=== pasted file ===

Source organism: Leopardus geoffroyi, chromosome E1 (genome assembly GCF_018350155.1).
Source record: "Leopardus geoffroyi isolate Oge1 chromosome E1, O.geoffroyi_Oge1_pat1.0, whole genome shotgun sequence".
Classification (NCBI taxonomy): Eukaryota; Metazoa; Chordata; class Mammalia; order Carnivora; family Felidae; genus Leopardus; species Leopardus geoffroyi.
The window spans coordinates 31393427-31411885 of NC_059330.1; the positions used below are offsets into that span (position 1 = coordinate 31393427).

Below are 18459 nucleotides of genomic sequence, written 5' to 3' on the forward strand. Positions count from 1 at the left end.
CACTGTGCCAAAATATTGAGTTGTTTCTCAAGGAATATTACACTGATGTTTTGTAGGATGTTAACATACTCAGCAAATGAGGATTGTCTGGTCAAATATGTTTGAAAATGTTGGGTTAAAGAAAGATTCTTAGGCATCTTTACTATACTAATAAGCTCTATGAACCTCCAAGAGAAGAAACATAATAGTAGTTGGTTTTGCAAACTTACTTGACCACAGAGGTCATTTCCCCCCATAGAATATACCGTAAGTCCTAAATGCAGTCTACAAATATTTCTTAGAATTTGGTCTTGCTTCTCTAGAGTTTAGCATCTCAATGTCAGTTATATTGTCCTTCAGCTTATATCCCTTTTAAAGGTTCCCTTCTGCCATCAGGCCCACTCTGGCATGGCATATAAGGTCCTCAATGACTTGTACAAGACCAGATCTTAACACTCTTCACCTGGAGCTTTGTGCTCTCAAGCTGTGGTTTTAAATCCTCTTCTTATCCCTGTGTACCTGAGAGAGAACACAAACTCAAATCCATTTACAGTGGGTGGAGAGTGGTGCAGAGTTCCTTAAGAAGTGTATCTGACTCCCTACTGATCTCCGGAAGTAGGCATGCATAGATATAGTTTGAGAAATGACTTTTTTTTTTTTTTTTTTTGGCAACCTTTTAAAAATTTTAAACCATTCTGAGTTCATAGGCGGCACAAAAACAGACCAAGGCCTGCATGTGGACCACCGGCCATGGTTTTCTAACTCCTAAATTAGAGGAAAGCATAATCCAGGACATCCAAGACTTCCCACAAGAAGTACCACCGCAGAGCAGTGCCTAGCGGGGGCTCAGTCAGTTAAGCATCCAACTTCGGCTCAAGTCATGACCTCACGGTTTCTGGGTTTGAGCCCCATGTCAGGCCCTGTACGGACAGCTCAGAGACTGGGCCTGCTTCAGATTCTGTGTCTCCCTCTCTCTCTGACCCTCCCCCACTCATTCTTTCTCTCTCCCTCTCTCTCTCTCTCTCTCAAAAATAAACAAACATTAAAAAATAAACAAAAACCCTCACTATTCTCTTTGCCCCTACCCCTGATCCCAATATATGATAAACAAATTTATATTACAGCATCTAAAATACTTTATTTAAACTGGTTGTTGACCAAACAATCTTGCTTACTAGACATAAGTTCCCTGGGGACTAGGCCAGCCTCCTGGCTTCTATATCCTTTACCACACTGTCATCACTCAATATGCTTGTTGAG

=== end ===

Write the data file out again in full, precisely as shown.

Source organism: Leopardus geoffroyi, chromosome E1 (genome assembly GCF_018350155.1).
Source record: "Leopardus geoffroyi isolate Oge1 chromosome E1, O.geoffroyi_Oge1_pat1.0, whole genome shotgun sequence".
Classification (NCBI taxonomy): Eukaryota; Metazoa; Chordata; class Mammalia; order Carnivora; family Felidae; genus Leopardus; species Leopardus geoffroyi.
The window spans coordinates 31393427-31411885 of NC_059330.1; the positions used below are offsets into that span (position 1 = coordinate 31393427).

Below are 18459 nucleotides of genomic sequence, written 5' to 3' on the forward strand. Positions count from 1 at the left end.
CACTGTGCCAAAATATTGAGTTGTTTCTCAAGGAATATTACACTGATGTTTTGTAGGATGTTAACATACTCAGCAAATGAGGATTGTCTGGTCAAATATGTTTGAAAATGTTGGGTTAAAGAAAGATTCTTAGGCATCTTTACTATACTAATAAGCTCTATGAACCTCCAAGAGAAGAAACATAATAGTAGTTGGTTTTGCAAACTTACTTGACCACAGAGGTCATTTCCCCCCATAGAATATACCGTAAGTCCTAAATGCAGTCTACAAATATTTCTTAGAATTTGGTCTTGCTTCTCTAGAGTTTAGCATCTCAATGTCAGTTATATTGTCCTTCAGCTTATATCCCTTTTAAAGGTTCCCTTCTGCCATCAGGCCCACTCTGGCATGGCATATAAGGTCCTCAATGACTTGTACAAGACCAGATCTTAACACTCTTCACCTGGAGCTTTGTGCTCTCAAGCTGTGGTTTTAAATCCTCTTCTTATCCCTGTGTACCTGAGAGAGAACACAAACTCAAATCCATTTACAGTGGGTGGAGAGTGGTGCAGAGTTCCTTAAGAAGTGTATCTGACTCCCTACTGATCTCCGGAAGTAGGCATGCATAGATATAGTTTGAGAAATGACTTTTTTTTTTTTTTTTTTTGGCAACCTTTTAAAAATTTTAAACCATTCTGAGTTCATAGGCGGCACAAAAACAGACCAAGGCCTGCATGTGGACCACCGGCCATGGTTTTCTAACTCCTAAATTAGAGGAAAGCATAATCCAGGACATCCAAGACTTCCCACAAGAAGTACCACCGCAGAGCAGTGCCTAGCGGGGGCTCAGTCAGTTAAGCATCCAACTTCGGCTCAAGTCATGACCTCACGGTTTCTGGGTTTGAGCCCCATGTCAGGCCCTGTACGGACAGCTCAGAGACTGGGCCTGCTTCAGATTCTGTGTCTCCCTCTCTCTCTGACCCTCCCCCACTCATTCTTTCTCTCTCCCTCTCTCTCTCTCTCTCTCAAAAATAAACAAACATTAAAAAATAAACAAAAACCCTCACTATTCTCTTTGCCCCTACCCCTGATCCCAATATATGATAAACAAATTTATATTACAGCATCTAAAATACTTTATTTAAACTGGTTGTTGACCAAACAATCTTGCTTACTAGACATAAGTTCCCTGGGGACTAGGCCAGCCTCCTGGCTTCTATATCCTTTACCACACTGTCATCACTCAATATGCTTGTTGAG